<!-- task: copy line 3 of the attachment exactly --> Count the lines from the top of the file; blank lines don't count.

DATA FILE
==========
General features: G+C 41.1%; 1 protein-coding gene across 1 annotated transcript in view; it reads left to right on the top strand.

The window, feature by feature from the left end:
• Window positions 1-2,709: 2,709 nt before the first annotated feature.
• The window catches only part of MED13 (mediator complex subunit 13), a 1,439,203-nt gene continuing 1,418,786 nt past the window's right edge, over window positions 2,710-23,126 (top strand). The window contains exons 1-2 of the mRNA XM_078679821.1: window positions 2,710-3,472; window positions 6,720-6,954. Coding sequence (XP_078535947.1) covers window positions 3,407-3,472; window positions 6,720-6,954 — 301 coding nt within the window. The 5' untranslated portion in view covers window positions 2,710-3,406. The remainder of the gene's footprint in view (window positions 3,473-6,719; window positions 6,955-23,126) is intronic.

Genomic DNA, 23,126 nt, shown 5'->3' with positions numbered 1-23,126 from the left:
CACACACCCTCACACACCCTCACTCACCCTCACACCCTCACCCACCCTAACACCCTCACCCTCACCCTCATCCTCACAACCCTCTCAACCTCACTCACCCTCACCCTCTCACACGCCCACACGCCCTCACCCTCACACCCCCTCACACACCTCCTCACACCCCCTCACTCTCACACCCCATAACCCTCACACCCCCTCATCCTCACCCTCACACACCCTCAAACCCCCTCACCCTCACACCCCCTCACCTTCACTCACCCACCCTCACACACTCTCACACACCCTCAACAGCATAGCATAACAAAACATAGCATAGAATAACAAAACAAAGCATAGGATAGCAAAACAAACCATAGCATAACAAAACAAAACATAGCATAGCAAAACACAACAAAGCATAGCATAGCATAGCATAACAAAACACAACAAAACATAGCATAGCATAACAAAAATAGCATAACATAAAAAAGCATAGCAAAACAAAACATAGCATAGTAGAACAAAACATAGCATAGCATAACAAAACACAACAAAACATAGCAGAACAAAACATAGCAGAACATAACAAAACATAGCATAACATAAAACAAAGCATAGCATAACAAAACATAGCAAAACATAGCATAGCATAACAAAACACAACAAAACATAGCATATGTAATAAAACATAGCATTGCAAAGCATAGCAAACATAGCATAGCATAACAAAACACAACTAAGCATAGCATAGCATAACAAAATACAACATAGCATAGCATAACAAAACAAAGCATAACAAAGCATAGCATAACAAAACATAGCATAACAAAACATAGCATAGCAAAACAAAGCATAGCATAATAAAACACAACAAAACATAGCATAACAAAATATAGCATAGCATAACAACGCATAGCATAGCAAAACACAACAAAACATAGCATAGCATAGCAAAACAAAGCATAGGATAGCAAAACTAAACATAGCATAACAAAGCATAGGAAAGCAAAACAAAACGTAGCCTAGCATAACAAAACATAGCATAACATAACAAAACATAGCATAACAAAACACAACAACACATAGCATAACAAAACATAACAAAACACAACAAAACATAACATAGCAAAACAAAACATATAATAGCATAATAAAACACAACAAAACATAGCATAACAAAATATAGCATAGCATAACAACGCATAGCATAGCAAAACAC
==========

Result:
• Window positions 1-2,709: 2,709 nt before the first annotated feature.